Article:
The HP TopShot LaserJet Pro M275 is a multi-function printer like no other. The printer portion of the TopShot is much like the HP LaserJet Pro 100 I reviewed before. What makes the TopShot different is the paper feeder and flatbed scanner on top has been replaced by a flat white platform, called the capture stage, and an arm that is positioned above the stage. On this arm there is a camera and 3 flashes. As the name suggests, it takes a picture of any 2D or 3D object you can fit onto the stage, under the arm. The end result is a mixed but, in the right environment could be a game changer for a business.
Whether connecting through a wireless network, a wired network or locally through USB the installation software is clear and easy to run. The printer does have HP’s ePrint features, so if you do connect your printer to the internet you can print from any internet connected device. A simple setup at the HP ePrint website and you can email what you want printed to the TopShot’s user configured email address. HP also offers an ePrint app for both Android and Apple devices.
Printing speed is about average for other laser printers at this price. Text comes in around 17 pages per minute, where as color was about 4 ppm. Granted, it’s not the fastest printer on the market the print quality is excellent. Colors are bold and vibrant, and text is clear and crisp. The TopShot, however, is not designed to be a workhorse. The paper tray only holds 150 sheets at a time, and the output tray will only hold 50 sheets. There is also no available auto duplexer or any tray upgrades of any kind and HP recommends a print volume between 250 and 950 pages per month.
What makes the TopShot stand separate from the competition is obviously the scanning function. The camera used by the TopShot for all scans is an 8 megapixel CMOS image sensor. On all scans there are six images taken, three with ambient light and three using the three flashes one at a time. The 6 images are then merged together to create a 2D image. For 3D objects the scans come out clear and detailed. It is not as good as a high quality camera, but the resulting image has the feel of a professional image taken in a light box due to the pure white stage as a back drop. While the images are clear, their resolution isn’t all that impressive. At only 245 dpi any resizing of the image starts to show distortion.
The only time I saw any problems with scans of 3D objects, that were not resized, was if there were highly reflective surfaces or if the object was too large. With some reflective objects I found some discoloration, for example a granola bar wrapper appeared to have a pattern of rainbow squares across it. As for the size limitations the TopShot claims to be able to scan any item 8.5”x11”, unfortunately the visible range of the camera narrows the higher the object is above the stage, so the edges of higher objects can get cut off.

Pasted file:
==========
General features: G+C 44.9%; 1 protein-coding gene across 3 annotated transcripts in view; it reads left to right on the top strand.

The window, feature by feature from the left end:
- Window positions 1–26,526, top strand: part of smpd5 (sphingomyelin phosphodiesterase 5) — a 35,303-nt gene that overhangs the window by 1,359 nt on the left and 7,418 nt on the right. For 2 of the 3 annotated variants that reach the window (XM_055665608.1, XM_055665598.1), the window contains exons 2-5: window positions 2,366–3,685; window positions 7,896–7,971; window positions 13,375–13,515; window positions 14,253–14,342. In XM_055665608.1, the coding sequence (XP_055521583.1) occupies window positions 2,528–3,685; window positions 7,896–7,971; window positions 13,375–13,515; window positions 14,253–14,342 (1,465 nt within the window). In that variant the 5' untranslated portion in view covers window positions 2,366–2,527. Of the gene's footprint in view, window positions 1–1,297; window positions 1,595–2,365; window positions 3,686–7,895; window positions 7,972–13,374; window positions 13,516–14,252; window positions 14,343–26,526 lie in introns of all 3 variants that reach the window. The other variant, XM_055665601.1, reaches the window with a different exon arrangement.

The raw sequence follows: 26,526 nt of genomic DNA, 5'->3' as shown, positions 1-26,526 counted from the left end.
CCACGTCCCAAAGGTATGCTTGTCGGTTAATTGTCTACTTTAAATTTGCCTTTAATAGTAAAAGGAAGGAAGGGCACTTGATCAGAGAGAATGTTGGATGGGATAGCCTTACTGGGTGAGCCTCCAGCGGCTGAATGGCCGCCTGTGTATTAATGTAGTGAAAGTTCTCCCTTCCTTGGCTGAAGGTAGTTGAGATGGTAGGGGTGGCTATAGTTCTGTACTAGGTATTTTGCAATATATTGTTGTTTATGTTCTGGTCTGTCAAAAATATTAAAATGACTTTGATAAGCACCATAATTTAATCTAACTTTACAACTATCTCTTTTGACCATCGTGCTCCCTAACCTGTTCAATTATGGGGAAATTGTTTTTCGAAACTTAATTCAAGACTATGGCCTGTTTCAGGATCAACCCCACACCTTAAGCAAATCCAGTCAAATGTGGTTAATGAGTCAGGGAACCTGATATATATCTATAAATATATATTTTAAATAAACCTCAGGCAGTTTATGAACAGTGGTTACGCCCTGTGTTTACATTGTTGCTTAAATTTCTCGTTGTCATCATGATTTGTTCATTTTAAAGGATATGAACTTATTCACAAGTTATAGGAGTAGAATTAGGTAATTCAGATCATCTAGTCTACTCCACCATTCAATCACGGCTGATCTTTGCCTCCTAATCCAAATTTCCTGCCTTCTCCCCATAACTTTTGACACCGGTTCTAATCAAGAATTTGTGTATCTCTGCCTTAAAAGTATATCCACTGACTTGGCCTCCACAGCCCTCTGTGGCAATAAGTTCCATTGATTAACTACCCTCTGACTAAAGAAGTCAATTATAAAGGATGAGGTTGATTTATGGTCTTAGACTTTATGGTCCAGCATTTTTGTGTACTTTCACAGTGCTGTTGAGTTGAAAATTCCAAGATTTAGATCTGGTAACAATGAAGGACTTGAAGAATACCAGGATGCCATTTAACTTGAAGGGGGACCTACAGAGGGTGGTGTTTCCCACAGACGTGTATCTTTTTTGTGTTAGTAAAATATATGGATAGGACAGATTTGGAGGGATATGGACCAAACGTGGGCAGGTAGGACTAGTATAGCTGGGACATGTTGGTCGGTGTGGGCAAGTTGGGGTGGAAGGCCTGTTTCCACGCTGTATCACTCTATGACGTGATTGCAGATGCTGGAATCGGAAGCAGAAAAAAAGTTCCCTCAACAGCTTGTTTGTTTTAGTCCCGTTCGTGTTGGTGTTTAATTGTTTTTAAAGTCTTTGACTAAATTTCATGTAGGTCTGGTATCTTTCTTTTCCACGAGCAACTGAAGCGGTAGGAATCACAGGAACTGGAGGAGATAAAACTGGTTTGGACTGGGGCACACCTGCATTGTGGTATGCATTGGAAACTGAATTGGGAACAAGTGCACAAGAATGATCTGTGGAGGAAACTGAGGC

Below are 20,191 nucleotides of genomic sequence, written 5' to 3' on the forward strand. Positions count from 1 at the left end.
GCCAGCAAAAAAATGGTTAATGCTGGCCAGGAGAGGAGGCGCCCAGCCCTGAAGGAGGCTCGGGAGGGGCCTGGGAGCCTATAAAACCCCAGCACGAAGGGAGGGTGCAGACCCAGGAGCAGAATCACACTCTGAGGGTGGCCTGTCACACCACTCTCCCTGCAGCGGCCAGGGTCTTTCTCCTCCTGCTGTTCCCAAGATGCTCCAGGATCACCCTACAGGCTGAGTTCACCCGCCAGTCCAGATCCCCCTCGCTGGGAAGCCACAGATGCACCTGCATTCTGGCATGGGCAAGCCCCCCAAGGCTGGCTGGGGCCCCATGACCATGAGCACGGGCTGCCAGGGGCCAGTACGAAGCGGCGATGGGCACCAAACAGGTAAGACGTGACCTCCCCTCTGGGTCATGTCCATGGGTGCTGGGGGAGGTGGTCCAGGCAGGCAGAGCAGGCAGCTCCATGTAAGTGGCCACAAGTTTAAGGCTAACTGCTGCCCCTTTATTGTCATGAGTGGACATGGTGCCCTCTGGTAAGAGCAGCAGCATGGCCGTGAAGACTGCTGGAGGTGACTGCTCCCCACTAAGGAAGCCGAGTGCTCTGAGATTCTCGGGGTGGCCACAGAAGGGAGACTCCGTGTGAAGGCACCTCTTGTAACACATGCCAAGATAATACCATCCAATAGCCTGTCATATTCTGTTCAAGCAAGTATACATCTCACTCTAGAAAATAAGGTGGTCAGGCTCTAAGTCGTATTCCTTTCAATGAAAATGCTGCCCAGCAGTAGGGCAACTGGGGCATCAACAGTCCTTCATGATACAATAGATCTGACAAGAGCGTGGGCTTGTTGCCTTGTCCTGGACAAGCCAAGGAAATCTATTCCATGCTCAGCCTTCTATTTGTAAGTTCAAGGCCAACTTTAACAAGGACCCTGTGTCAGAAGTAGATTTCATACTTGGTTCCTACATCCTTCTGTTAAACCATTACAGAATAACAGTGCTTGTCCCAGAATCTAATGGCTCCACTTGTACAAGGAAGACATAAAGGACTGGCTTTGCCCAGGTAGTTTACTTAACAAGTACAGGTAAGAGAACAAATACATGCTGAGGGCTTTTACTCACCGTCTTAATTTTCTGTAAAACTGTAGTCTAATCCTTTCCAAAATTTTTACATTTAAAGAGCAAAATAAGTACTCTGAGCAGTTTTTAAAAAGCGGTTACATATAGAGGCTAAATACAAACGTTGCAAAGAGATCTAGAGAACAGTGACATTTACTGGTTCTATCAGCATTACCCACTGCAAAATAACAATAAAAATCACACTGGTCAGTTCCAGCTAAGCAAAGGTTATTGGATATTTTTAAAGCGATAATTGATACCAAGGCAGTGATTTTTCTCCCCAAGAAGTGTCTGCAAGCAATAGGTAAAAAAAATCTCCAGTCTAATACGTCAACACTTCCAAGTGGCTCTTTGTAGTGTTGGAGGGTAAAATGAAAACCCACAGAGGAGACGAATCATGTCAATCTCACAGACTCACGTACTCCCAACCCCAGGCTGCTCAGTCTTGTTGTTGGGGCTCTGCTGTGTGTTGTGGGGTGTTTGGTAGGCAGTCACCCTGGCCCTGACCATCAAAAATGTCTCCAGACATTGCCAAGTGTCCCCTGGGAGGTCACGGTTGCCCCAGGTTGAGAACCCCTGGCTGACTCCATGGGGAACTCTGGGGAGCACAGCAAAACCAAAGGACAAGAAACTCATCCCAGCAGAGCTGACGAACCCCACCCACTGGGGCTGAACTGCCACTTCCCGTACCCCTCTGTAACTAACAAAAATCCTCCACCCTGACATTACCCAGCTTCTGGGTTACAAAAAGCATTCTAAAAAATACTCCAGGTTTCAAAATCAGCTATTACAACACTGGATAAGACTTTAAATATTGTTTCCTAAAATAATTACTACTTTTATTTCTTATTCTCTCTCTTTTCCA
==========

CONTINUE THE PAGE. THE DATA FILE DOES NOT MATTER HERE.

With document scanning it’s a whole different ball game. While putting a page on the stage as easy as lining one up on a flatbed scanner it does have a draw back. If the paper is warped or folded in any way it will cause noticeable distortion in the copy. However, color and black and white scans of flat documents had very little problems. Text showed very little deformation that requires a very close inspection to even notice, and color matching was nearly perfect. The TopShot is functional as a document scanner, but if that is going to be the bulk of what you use the scanner for I would look elsewhere.
Whether scanning a 3D or 2D object the TopShot’s 3.5” touch screen display is very intuitive, but not very responsive around the edges. I would have to touch the display multiple times before it would respond, and often it would think I was pressing a button I wasn’t. For the most part I would recommend using the included software to control the printer. I did find one good reason to use the touch screen though. Features there include multipage copying, coalition copying and ID copy. ID copy will allow you to place a document or object, scan it, then move it, and get another angle or side of the object. Once you have finished all the scans it will print everything on one page. You have to be careful though, if you don’t properly space things out the TopShot will superimpose the images on top of each other, and unfortunately I couldn’t find a print preview option for this feature.
The HP TopShot LaserJet Pro M275 really did impress me with its 3D scanning, and I can think of many applications for its unique abilities, but it really is a niche device. There are better multi-function printers available and a good quality camera with a tabletop light booth will make for better quality images of 3D objects, but the convenience of having them all in one, and with a price tag of 349.99 from HP the TopShot may be just the thing to give your small business that competitive edge.